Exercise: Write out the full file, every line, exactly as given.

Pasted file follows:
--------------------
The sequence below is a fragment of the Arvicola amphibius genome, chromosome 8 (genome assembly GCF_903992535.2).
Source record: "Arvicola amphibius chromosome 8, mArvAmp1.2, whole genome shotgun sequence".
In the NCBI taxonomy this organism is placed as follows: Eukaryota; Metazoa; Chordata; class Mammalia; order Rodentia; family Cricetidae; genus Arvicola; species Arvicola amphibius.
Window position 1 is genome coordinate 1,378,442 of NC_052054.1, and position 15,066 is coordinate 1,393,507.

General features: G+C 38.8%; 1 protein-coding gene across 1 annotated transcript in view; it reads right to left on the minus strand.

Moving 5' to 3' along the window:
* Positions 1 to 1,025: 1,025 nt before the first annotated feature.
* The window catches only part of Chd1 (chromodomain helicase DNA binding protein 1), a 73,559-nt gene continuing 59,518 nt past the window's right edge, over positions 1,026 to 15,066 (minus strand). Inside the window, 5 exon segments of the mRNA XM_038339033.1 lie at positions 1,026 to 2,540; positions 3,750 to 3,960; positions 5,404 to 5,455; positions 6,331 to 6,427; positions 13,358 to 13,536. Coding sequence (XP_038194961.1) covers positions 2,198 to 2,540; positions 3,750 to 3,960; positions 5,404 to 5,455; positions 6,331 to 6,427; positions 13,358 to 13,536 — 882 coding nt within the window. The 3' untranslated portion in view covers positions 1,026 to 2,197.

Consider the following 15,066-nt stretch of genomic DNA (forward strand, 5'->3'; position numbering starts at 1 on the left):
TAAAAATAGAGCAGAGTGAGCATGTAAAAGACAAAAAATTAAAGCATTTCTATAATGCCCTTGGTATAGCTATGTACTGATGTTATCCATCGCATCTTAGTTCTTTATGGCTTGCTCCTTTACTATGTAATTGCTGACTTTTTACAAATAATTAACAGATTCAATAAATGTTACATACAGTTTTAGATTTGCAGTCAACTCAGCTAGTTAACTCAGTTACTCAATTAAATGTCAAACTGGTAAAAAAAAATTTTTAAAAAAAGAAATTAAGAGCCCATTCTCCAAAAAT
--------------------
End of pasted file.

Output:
The sequence below is a fragment of the Arvicola amphibius genome, chromosome 8 (genome assembly GCF_903992535.2).
Source record: "Arvicola amphibius chromosome 8, mArvAmp1.2, whole genome shotgun sequence".
In the NCBI taxonomy this organism is placed as follows: Eukaryota; Metazoa; Chordata; class Mammalia; order Rodentia; family Cricetidae; genus Arvicola; species Arvicola amphibius.
Window position 1 is genome coordinate 1,378,442 of NC_052054.1, and position 15,066 is coordinate 1,393,507.

General features: G+C 38.8%; 1 protein-coding gene across 1 annotated transcript in view; it reads right to left on the minus strand.

Moving 5' to 3' along the window:
* Positions 1 to 1,025: 1,025 nt before the first annotated feature.
* The window catches only part of Chd1 (chromodomain helicase DNA binding protein 1), a 73,559-nt gene continuing 59,518 nt past the window's right edge, over positions 1,026 to 15,066 (minus strand). Inside the window, 5 exon segments of the mRNA XM_038339033.1 lie at positions 1,026 to 2,540; positions 3,750 to 3,960; positions 5,404 to 5,455; positions 6,331 to 6,427; positions 13,358 to 13,536. Coding sequence (XP_038194961.1) covers positions 2,198 to 2,540; positions 3,750 to 3,960; positions 5,404 to 5,455; positions 6,331 to 6,427; positions 13,358 to 13,536 — 882 coding nt within the window. The 3' untranslated portion in view covers positions 1,026 to 2,197.

Consider the following 15,066-nt stretch of genomic DNA (forward strand, 5'->3'; position numbering starts at 1 on the left):
TAAAAATAGAGCAGAGTGAGCATGTAAAAGACAAAAAATTAAAGCATTTCTATAATGCCCTTGGTATAGCTATGTACTGATGTTATCCATCGCATCTTAGTTCTTTATGGCTTGCTCCTTTACTATGTAATTGCTGACTTTTTACAAATAATTAACAGATTCAATAAATGTTACATACAGTTTTAGATTTGCAGTCAACTCAGCTAGTTAACTCAGTTACTCAATTAAATGTCAAACTGGTAAAAAAAAATTTTTAAAAAAAGAAATTAAGAGCCCATTCTCCAAAAAT